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Politics | The Atlantic
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Politics | The Atlantic
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The U.S. Election Russia Wants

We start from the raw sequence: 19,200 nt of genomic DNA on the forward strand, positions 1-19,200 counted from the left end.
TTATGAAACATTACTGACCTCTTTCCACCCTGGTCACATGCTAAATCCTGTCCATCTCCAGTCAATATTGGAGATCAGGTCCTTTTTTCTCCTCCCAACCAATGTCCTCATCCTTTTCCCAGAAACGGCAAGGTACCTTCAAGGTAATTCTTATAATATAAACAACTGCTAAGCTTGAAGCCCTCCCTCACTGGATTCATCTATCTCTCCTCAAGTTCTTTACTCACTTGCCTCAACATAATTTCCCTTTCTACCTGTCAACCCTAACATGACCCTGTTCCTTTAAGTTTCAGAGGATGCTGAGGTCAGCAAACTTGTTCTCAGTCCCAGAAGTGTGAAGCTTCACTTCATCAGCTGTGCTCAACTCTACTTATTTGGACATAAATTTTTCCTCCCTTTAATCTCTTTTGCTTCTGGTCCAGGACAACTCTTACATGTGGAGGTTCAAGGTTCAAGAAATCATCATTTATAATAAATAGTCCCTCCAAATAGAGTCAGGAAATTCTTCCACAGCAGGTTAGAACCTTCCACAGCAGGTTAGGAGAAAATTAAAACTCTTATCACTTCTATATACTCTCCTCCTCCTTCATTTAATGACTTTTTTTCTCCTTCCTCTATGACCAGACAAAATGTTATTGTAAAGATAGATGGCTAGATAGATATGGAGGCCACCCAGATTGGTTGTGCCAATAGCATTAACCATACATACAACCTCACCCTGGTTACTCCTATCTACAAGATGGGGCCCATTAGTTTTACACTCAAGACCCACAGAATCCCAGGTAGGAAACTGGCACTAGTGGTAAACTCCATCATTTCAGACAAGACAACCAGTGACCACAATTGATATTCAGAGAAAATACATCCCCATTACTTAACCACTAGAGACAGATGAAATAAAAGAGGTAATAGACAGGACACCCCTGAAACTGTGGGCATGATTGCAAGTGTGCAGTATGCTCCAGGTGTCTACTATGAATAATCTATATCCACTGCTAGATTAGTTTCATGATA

“Please move.” The white woman doesn’t raise her voice; she’s got her shirt on inside out and she’s aiming a cellphone at the taco truck vendors parked on her street. She wants them gone, and they’re telling her to go back inside. “Okay, baby girl,” she says. “Vamonos. I’ll call ICE.” “Stupida bitcha,” comes a reply.A video of the confrontation, filmed outside a house in Dallas last spring, soon went viral, with the title “racist woman talking about shes gonna call ICE ON US FOR SELLING FOOD IN DALLAS WHEN WE HAVE PERMIT.” Within weeks, it had more than 170,000 views.This is the new face of Russian propaganda. In 2016, the Kremlin invested heavily in creating memes and Facebook ads designed to stoke Americans’ distrust of the electoral system and one another. But now, after nearly four years under a president whose divisive rhetoric and policies have inflamed voter anger on issues such as race, inequality, and his own conduct, the Russian government is still interfering, but it doesn’t need to do much creative work anymore. The taco-truck video wasn’t fabricated in some St. Petersburg workshop. It was a real video of a real incident, made in America—and all Russia had to do was help it spread with its Twitter trolls.Luckily for the Russians, then, the two current front-runners for the presidency, Donald Trump and Bernie Sanders, are both polarizing figures—and they’re both candidates Russian trolls sought to promote in 2016, as Special Counsel Robert Mueller found. This time, the Democratic field is crowded and squabbling, but it includes no hawkish, long-established Hillary Clinton to tear down. If the election does end up being a Trump-Sanders face-off, one of the Kremlin’s favored candidates from 2016 is guaranteed a win. They are far apart ideologically but nearly equally suited to the Kremlin’s interests, both in being divisive at home and in encouraging U.S. restraint abroad. Both Sanders and Trump profess to want to refocus the U.S. inward—a message that clearly appeals to many Americans. But that doesn’t mean that the Russian propaganda machine is slowing down; it’s just aimed at a new target. [Read: The Sanders doctrine]Darren Linvill, a Clemson University professor who has studied Russian information operations, told me, “Systems like this don't tend to stop simply because their reason for being no longer exists. They find new reasons for being.” In this case, building on their 2016 successes and worsening divisions in the United States.Linvill offered me a list of reasons why the Kremlin still wants to interfere in U.S. politics, despite the fact that we’re already doing such a great job of dividing ourselves. Russia’s goals include depressing voter turnout and making it more difficult for the eventual winner to govern by sowing doubts about the electoral process.The Kremlin might also still have a preference for Trump, if only because Russian leaders now know what to expect from him, said Alina Polyakova, the president and CEO of the Center for European Policy Analysis. Sanders, for his part, has declared Russian interference “unacceptable” and expressed support for sanctions on the country, but he has also voted against a bill that would impose them because it included Iran too.No matter what, Polyakova said, “a U.S. that’s mired in its own domestic problems and not engaged in the world benefits Moscow.” That’s where the videos come in.Americans are now the chief suppliers of the material that suspected Russia-linked accounts use to stoke anger ahead of U.S. elections, leaving Russia free to focus on pushing it as far as possible. Linvill has seen Russian trolls shift tactics to become “curators more than creators,” with the same goal of driving Americans apart. “The Russians love those videos,” he said, “because they function to make us more disgusted with one another.” He and a colleague have traced viral tweets about the Dallas incident to Russia-linked accounts that Twitter has since suspended.[Read: The billion-dollar disinformation campaign to reelect the president]America’s largely self-inflicted political condition has provided a stunning return on investment for the Russian government, which began orchestrating—as far back as 2014—what Mueller later called a conspiracy of “fraud and deceit for the purpose of interfering with the U.S. political and electoral processes,” including the 2016 presidential election. Mueller laid bare the extent of the conspiracy led by a St. Petersburg-based organization called the Internet Research Agency. The IRA was the nerve center of the interference operation, with hundreds of employees and a budget of millions of dollars dedicated to what it internally referred to as “information warfare” against America, with Facebook ads, fake Twitter personas, and even efforts to organize real-world protests.Meanwhile, the irony is that the specter of Russian interference itself has become a tool to discredit political enemies online. “The biggest effect that I think foreign disinformation has had on our conversations is the perception that if someone disagrees with you, they’re a Russian troll,” Linvill said. “When, in fact, they probably just are somebody that disagrees with you.” Twitter, for instance, at one point suspended an account supportive of the Black Lives Matter movement as a suspected Russian troll. Wired later identified the user: an American living in Florida.The IRA was already setting up fake social-media accounts and sending operatives to the United States two years before the 2016 election. It operated English-language Twitter accounts that circulated made-up news stories—about a salmonella outbreak in New York, for instance, or a chemical explosion in Louisiana, neither of which had happened, Linvill said. These days, Russian internet operatives barely deal in outright fabricated news stories, he said, and those early efforts failed because they were easily debunked. When the campaign started, the IRA wasn’t focused on supporting any particular candidate so much as targeting Hillary Clinton. This meant boosting not only Trump (by establishing Facebook accounts such as “Clinton FRAUDation” and “Trumpsters United”) but also, incongruously, Sanders. (A BuzzFeed investigation found one Russian Tumblr account, 4mysquad, that posed as a black activist and celebrated Sanders as “not some old White man who just decided that #BlackLivesMatter yesterday. He’s BEEN fighting.”) Mueller later found that the clear preference for Trump developed over time.[Read: The Russian conspiracy that won’t die]Mueller’s investigation led to indictments of some IRA operatives—which meant little, since they were in Russia, beyond the reach of American law, and turning their attention to the 2018 midterm elections. The organization was still creating memes, and it got an even bigger budget, according to Graham Brookie, the director of the Digital Forensic Research Lab at the Atlantic Council think tank. But it also began using more of what Americans themselves were putting on the internet, seizing on divisive debates about immigration, gun control, and police shootings of unarmed black men, using real news stories to highlight genuine anger and dysfunction in American politics.Now in 2020, the president and his political rivals have spent years locked in battle over things such as the Mueller investigation, impeachment, and America’s very institutions and role in the world. Russian trolls can largely just watch the Americans fight among themselves, and use fictitious Twitter personas to offer vigorous encouragement, as they did with the taco-truck video. They will keep prodding the same bruises in American society, or encouraging cries of electoral fraud if there’s a contested Democratic primary or a tight general election.The U.S. doesn’t need Russians to erode faith in its elections—one buggy app at the Iowa caucus did that just fine, prompting the president’s campaign manager to wonder on Twitter whether the caucus was “rigged.” Trump is both a cause and effect of existing American lack of faith in institutions, which he encourages with frequent reference to the “deep state.” And Sanders gets authentic support for his criticism of political and economic elites, which the Russia-linked accounts also promote.Even as the U.S. by virtue of its political divisions has made Russia’s job easier in some ways, it has made Russian operations more difficult in others. The Mueller investigation and congressional scrutiny have made people more aware of Russia’s activities since 2016, Brookie said. Social-media companies like Twitter and Facebook have grown more active at suspending suspicious accounts—even to the point of accidentally suspending real people spreading polarizing messages.Still, although Brookie didn’t want to understate the threat of Russian interference, he maintained that American domestic disinformation is worse than anything the IRA could do. Of the Russians at this point, he said: “They could spike the football and say, ‘Mission accomplished.’”